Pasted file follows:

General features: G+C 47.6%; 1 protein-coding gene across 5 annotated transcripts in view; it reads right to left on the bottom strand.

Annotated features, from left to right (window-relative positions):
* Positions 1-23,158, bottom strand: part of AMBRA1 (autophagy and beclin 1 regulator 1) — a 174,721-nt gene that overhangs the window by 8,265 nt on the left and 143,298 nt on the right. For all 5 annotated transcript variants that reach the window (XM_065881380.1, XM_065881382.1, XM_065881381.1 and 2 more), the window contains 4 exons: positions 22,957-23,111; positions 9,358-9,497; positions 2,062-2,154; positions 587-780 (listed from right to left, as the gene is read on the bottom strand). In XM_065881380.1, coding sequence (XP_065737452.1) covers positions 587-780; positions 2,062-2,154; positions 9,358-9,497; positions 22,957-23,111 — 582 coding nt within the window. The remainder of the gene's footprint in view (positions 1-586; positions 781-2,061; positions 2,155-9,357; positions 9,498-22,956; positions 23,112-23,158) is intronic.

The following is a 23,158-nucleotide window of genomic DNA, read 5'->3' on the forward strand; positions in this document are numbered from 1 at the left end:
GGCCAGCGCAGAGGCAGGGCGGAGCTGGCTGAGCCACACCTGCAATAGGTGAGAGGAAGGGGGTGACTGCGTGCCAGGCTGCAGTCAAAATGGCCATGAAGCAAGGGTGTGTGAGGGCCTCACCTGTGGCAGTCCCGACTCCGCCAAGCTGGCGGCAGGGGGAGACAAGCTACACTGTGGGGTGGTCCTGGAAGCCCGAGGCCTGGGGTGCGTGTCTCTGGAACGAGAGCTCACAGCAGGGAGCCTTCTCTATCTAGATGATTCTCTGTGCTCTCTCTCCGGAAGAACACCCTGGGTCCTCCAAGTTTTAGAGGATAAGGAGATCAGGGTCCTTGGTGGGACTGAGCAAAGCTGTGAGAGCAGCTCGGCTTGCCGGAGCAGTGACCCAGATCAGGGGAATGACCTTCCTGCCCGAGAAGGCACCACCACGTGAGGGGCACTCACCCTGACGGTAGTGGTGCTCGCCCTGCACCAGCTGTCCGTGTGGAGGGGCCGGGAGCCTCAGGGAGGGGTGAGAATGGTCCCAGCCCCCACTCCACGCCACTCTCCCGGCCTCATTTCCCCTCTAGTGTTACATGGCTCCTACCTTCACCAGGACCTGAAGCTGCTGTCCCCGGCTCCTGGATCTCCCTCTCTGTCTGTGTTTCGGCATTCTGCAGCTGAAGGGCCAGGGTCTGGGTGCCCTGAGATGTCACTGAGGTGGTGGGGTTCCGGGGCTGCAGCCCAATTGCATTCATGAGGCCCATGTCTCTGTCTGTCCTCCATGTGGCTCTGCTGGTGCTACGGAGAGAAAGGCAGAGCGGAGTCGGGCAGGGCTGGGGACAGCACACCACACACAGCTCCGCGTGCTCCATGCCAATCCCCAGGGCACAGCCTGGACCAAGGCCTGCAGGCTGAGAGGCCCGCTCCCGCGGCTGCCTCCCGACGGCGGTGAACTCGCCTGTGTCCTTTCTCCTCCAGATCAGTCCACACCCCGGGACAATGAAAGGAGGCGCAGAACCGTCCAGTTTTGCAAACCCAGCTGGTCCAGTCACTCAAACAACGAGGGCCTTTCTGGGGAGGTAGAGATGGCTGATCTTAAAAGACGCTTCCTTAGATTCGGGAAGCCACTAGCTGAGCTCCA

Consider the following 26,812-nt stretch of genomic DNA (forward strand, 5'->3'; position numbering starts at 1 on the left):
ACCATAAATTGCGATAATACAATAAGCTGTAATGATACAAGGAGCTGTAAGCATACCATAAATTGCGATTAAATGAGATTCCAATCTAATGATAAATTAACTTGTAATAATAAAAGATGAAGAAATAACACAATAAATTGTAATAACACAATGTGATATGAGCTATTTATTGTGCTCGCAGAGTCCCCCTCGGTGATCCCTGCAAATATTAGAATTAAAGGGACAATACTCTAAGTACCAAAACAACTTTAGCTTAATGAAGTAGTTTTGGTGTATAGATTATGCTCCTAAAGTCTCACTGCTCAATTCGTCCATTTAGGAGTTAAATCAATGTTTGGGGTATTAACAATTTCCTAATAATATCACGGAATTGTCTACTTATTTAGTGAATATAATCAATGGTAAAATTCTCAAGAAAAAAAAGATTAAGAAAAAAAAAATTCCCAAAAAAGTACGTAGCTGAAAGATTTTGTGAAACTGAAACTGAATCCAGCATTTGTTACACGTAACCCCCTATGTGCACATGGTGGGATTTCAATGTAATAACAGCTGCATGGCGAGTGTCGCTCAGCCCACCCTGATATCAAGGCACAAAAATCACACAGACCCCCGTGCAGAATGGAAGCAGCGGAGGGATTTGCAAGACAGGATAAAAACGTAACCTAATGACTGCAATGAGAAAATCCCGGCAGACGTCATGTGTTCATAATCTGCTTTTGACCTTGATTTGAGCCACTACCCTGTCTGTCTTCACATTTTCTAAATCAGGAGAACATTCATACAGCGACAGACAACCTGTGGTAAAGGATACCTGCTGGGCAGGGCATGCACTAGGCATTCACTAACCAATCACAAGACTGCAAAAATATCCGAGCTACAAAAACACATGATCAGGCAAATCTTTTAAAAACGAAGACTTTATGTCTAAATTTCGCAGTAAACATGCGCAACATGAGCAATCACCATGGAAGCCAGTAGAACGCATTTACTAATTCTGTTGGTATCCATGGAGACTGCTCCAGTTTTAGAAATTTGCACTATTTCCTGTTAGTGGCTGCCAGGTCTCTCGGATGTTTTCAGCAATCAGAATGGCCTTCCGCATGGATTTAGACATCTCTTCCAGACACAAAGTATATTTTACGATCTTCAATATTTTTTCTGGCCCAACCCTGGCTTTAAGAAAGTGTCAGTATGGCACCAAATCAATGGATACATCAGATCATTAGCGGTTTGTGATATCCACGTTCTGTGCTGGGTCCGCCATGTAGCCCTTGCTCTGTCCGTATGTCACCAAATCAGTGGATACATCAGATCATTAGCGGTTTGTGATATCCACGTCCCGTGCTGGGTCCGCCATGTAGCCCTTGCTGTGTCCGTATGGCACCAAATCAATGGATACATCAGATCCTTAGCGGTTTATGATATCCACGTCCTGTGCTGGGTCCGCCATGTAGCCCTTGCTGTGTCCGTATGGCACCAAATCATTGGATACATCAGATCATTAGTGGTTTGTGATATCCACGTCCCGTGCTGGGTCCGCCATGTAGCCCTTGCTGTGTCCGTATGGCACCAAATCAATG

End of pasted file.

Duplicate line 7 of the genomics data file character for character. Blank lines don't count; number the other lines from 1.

ACCATAAATTGCGATAATACAATAAGCTGTAATGATACAAGGAGCTGTAAGCATACCATAAATTGCGATTAAATGAGATTCCAATCTAATGATAAATTAACTTGTAATAATAAAAGATGAAGAAATAACACAATAAATTGTAATAACACAATGTGATATGAGCTATTTATTGTGCTCGCAGAGTCCCCCTCGGTGATCCCTGCAAATATTAGAATTAAAGGGACAATACTCTAAGTACCAAAACAACTTTAGCTTAATGAAGTAGTTTTGGTGTATAGATTATGCTCCTAAAGTCTCACTGCTCAATTCGTCCATTTAGGAGTTAAATCAATGTTTGGGGTATTAACAATTTCCTAATAATATCACGGAATTGTCTACTTATTTAGTGAATATAATCAATGGTAAAATTCTCAAGAAAAAAAAGATTAAGAAAAAAAAAATTCCCAAAAAAGTACGTAGCTGAAAGATTTTGTGAAACTGAAACTGAATCCAGCATTTGTTACACGTAACCCCCTATGTGCACATGGTGGGATTTCAATGTAATAACAGCTGCATGGCGAGTGTCGCTCAGCCCACCCTGATATCAAGGCACAAAAATCACACAGACCCCCGTGCAGAATGGAAGCAGCGGAGGGATTTGCAAGACAGGATAAAAACGTAACCTAATGACTGCAATGAGAAAATCCCGGCAGACGTCATGTGTTCATAATCTGCTTTTGACCTTGATTTGAGCCACTACCCTGTCTGTCTTCACATTTTCTAAATCAGGAGAACATTCATACAGCGACAGACAACCTGTGGTAAAGGATACCTGCTGGGCAGGGCATGCACTAGGCATTCACTAACCAATCACAAGACTGCAAAAATATCCGAGCTACAAAAACACATGATCAGGCAAATCTTTTAAAAACGAAGACTTTATGTCTAAATTTCGCAGTAAACATGCGCAACATGAGCAATCACCATGGAAGCCAGTAGAACGCATTTACTAATTCTGTTGGTATCCATGGAGACTGCTCCAGTTTTAGAAATTTGCACTATTTCCTGTTAGTGGCTGCCAGGTCTCTCGGATGTTTTCAGCAATCAGAATGGCCTTCCGCATGGATTTAGACATCTCTTCCAGACACAAAGTATATTTTACGATCTTCAATATTTTTTCTGGCCCAACCCTGGCTTTAAGAAAGTGTCAGTATGGCACCAAATCAATGGATACATCAGATCATTAGCGGTTTGTGATATCCACGTTCTGTGCTGGGTCCGCCATGTAGCCCTTGCTCTGTCCGTATGTCACCAAATCAGTGGATACATCAGATCATTAGCGGTTTGTGATATCCACGTCCCGTGCTGGGTCCGCCATGTAGCCCTTGCTGTGTCCGTATGGCACCAAATCAATGGATACATCAGATCCTTAGCGGTTTATGATATCCACGTCCTGTGCTGGGTCCGCCATGTAGCCCTTGCTGTGTCCGTATGGCACCAAATCATTGGATACATCAGATCATTAGTGGTTTGTGATATCCACGTCCCGTGCTGGGTCCGCCATGTAGCCCTTGCTGTGTCCGTATGGCACCAAATCAATG